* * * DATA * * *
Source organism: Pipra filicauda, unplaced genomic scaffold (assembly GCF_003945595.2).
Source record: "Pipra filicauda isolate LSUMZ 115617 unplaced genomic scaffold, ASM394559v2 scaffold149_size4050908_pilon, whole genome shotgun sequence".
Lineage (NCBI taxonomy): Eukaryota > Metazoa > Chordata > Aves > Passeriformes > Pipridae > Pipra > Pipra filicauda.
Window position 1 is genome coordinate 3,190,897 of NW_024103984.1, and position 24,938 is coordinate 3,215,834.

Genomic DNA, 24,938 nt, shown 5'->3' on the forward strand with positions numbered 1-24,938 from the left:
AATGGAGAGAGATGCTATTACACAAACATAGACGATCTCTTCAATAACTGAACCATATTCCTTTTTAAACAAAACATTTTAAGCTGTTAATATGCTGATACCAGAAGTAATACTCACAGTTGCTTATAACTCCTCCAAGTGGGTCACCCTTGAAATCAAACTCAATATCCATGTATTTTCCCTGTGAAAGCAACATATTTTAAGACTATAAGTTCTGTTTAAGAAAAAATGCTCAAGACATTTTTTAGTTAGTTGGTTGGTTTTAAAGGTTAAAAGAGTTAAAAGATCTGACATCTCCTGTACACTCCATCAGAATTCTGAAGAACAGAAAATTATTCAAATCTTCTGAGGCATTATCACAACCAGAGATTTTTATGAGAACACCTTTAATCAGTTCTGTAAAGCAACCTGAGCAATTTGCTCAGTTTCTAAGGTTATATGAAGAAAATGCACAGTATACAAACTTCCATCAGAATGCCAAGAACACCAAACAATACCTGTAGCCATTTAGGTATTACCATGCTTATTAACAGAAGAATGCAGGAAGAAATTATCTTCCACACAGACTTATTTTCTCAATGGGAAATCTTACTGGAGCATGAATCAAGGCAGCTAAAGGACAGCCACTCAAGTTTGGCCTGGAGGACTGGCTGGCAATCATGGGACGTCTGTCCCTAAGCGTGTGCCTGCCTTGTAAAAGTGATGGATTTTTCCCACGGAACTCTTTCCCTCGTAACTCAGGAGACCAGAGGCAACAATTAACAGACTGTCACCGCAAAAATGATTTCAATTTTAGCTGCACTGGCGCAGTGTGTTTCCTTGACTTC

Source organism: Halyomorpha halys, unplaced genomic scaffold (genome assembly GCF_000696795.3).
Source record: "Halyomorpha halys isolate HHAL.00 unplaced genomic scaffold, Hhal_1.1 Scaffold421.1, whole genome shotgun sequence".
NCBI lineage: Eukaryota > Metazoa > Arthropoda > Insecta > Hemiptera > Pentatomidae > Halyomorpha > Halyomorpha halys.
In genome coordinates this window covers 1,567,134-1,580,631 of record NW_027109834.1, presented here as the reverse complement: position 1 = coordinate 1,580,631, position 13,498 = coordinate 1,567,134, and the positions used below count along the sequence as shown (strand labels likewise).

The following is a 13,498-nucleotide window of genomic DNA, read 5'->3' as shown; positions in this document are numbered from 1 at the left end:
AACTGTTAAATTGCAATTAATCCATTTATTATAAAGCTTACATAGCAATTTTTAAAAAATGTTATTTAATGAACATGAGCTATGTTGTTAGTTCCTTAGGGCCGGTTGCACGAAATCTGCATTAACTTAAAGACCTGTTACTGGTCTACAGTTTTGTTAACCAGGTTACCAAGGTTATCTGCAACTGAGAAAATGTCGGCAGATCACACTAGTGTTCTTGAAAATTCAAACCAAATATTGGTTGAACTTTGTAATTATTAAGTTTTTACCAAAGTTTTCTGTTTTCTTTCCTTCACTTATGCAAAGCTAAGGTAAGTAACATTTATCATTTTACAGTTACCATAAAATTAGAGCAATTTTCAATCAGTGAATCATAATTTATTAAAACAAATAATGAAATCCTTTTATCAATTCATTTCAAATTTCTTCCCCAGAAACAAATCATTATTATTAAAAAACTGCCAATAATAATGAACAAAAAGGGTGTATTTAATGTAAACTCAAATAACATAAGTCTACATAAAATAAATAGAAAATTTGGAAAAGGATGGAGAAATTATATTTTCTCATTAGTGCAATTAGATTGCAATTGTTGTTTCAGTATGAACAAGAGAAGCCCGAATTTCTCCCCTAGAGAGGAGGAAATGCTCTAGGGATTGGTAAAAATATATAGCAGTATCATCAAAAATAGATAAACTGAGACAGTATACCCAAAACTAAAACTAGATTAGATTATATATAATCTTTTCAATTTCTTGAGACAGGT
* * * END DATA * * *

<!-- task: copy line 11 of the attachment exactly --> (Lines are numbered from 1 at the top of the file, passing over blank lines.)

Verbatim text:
The following is a 13,498-nucleotide window of genomic DNA, read 5'->3' as shown; positions in this document are numbered from 1 at the left end: